Shields is not short on confidence but she has the pedigree to back it up
Claressa Shield made history at the age of 17 when she won the first middleweight gold medal in women’s Olympic boxing at London 2012 and is now aiming for another game-changing moment for women’s boxing by headlining the first all-female pay-per-view event.
The American says, she is ‘taking no prisoners’, upping the ante in recent weeks in a series of statements including her claim that only Muhammad Ali is ahead of her as ‘The Greatest’ boxer of all time.
Shields, from Flint, Michigan faces Marie-Eve Dicaire for the undisputed women’s light-middleweight world championship on Friday evening.
She will put her two 154-pound belts on the table, with the vacant Ring Magazine and WBA titles also on the line when she faces Canada’s Dicaire in the headline event of the all-female “Superwomen” card on Friday night on FITE TV at the Dort Federal Credit Union Event Centre in her hometown, where a limited crowd is permitted.
Her CV is second to none. She is a reigning unified light middleweight titleholder, and the unified middleweight champion and a former super middleweight world champion.
But besides boxing, Shields is also working alongside some of the greatest martial artists in the world ahead of her MMA debut in the Professional Fighters League in June this year.
“I wanted to challenge myself. Money is always great, let’s not get that wrong, but it was more just to prove that I am one of the greatest athletes of all time,” says Shields, who also believes that women’s fights should be “increased to three minute rounds from two minute rounds” to match that of the men and to see more knockouts.
“I don’t box for a hobby. It’s not a hobby. It’s my career, and I feel like people underestimate me when I speak about how great I am,” she added.
Shields now wants to compare her accomplishments to ‘The Greatest’, Muhammad Ali. “If I didn’t say how great I am, no one would have ever called me great because they don’t recognise it. Only the greats know that they’re great,” she says.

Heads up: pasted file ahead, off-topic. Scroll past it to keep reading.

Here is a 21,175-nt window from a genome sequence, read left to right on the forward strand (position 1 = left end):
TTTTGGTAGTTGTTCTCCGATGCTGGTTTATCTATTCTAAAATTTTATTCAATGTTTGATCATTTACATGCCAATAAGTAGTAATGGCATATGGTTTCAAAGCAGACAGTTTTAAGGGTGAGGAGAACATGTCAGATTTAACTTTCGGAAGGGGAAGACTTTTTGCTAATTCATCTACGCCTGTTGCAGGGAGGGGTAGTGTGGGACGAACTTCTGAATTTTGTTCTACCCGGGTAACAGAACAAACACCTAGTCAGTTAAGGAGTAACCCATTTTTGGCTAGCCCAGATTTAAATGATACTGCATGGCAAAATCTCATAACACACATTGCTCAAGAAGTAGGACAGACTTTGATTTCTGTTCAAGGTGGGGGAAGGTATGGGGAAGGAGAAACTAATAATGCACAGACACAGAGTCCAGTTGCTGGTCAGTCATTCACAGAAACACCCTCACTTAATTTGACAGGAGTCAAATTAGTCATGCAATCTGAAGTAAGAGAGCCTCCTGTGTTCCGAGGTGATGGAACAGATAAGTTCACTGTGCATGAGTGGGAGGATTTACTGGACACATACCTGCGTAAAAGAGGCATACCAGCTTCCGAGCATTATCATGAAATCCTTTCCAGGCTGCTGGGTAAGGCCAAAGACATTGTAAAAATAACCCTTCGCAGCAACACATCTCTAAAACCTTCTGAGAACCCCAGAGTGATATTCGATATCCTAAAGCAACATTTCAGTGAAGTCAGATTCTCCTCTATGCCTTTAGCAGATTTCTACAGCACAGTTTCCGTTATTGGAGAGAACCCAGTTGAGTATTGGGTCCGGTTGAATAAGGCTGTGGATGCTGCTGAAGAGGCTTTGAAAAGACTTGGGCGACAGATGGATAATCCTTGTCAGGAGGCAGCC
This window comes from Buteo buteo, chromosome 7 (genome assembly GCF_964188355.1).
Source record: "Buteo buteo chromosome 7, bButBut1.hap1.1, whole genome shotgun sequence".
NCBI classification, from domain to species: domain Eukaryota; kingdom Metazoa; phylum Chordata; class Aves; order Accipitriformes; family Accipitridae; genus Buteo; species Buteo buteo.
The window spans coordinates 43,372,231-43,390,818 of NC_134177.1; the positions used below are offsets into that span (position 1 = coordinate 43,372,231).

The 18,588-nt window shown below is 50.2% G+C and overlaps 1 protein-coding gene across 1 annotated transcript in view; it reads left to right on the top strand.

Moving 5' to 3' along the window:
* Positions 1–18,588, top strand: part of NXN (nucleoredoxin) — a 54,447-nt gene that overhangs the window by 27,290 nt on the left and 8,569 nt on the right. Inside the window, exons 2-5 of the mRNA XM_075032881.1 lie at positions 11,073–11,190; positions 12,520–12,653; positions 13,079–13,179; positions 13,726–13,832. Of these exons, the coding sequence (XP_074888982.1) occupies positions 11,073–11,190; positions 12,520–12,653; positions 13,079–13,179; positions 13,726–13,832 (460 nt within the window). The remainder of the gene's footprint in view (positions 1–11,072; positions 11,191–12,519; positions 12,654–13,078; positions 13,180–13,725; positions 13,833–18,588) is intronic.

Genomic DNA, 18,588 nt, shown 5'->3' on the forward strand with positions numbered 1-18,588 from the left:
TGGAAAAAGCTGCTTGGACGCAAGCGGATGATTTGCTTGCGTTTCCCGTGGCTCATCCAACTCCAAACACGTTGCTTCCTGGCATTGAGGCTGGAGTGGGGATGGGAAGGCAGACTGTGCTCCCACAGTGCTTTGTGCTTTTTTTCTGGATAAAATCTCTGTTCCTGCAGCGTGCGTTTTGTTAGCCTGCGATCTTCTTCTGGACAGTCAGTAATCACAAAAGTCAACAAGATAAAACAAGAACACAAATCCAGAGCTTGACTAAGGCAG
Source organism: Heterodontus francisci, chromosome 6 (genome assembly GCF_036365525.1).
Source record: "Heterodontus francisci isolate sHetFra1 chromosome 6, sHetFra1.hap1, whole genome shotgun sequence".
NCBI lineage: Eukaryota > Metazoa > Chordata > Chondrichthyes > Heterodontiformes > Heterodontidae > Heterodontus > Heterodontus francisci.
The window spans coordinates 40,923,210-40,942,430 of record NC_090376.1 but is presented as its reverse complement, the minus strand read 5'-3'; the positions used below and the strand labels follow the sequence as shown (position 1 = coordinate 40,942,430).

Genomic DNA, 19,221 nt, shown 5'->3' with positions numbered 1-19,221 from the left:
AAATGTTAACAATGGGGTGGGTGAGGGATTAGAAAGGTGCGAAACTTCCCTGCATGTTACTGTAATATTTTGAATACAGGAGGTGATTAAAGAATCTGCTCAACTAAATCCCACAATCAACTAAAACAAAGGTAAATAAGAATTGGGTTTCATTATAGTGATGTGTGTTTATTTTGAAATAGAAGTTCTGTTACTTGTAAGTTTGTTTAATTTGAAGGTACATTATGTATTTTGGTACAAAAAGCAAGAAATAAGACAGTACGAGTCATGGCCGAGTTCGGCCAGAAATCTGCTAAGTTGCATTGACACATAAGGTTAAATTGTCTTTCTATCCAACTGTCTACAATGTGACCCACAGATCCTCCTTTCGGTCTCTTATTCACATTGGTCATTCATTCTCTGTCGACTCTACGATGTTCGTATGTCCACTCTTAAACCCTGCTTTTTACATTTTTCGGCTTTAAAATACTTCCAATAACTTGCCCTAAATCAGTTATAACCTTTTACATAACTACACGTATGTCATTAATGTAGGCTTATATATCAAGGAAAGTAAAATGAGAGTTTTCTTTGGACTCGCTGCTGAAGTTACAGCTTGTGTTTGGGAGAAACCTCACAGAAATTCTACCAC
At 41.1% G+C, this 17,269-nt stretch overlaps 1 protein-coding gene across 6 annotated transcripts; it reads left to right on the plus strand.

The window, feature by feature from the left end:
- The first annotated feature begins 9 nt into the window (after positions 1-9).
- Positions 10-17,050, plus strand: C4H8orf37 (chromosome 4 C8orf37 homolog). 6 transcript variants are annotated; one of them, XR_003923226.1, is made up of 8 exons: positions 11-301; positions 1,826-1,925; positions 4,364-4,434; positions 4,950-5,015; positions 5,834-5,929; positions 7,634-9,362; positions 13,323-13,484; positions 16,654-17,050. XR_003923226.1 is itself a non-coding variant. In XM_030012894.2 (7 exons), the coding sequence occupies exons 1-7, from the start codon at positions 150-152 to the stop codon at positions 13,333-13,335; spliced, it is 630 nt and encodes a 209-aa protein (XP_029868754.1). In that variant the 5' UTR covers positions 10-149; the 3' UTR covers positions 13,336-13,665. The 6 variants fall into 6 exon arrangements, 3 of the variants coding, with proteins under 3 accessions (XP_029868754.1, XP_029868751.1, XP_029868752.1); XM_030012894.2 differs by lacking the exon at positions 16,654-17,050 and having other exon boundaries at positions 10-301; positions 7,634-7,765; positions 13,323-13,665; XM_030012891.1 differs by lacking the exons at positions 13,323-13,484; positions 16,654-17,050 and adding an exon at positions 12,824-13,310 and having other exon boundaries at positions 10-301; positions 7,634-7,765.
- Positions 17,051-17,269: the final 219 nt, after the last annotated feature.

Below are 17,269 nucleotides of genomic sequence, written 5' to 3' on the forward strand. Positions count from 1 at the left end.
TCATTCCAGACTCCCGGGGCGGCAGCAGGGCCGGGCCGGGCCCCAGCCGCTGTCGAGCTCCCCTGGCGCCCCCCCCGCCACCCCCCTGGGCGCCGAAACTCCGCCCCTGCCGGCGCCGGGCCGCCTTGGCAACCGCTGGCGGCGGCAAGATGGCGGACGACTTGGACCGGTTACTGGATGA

“If Ali had never said he was the greatest of all time, he would have never been considered the greatest. No matter what boxer comes along, nobody can get in front of Muhammad Ali. That’s how I feel about myself.
“Muhammad Ali is first, and Claressa Shields is second. I am the greatest woman of all time, and 98 per cent of men in the world can’t beat me.”
The three-weight world champion admits to admiring Katie Taylor, the brilliant Irish fighter who is the undisputed women’s lightweight champion, but insists that Taylor has not yet achieved what the American has in the sport.
Shields is also intent on a rematch with Savannah Marshall, the Briton who is the WBO middleweight champion, if she is victorious over Dicaire in Michigan. It would be a blockbuster fight in the women’s ranks.
“When I lost my first fight when I was 17 [to Britain’s Marshall], I didn’t sleep until I was 21 when I won my second Olympics. That’s how personally I take this fight.
“I’m hoping she can bring out a different side of me because many girls haven’t been able to take me to level three. I’m hoping she can take me to level 10.
“Savannah isn’t a better fighter than me, and that’s been proven. I want you to know I’m not taking prisoners. This is a new era for me. My name from now on is Claressa ‘The Wolf’ Shields. My old ring name ‘T-Rex’ has long gone. ‘T-Rex’ was aggressive, but the greatest of all time has so much more. She possesses poise, power, and punch placement.”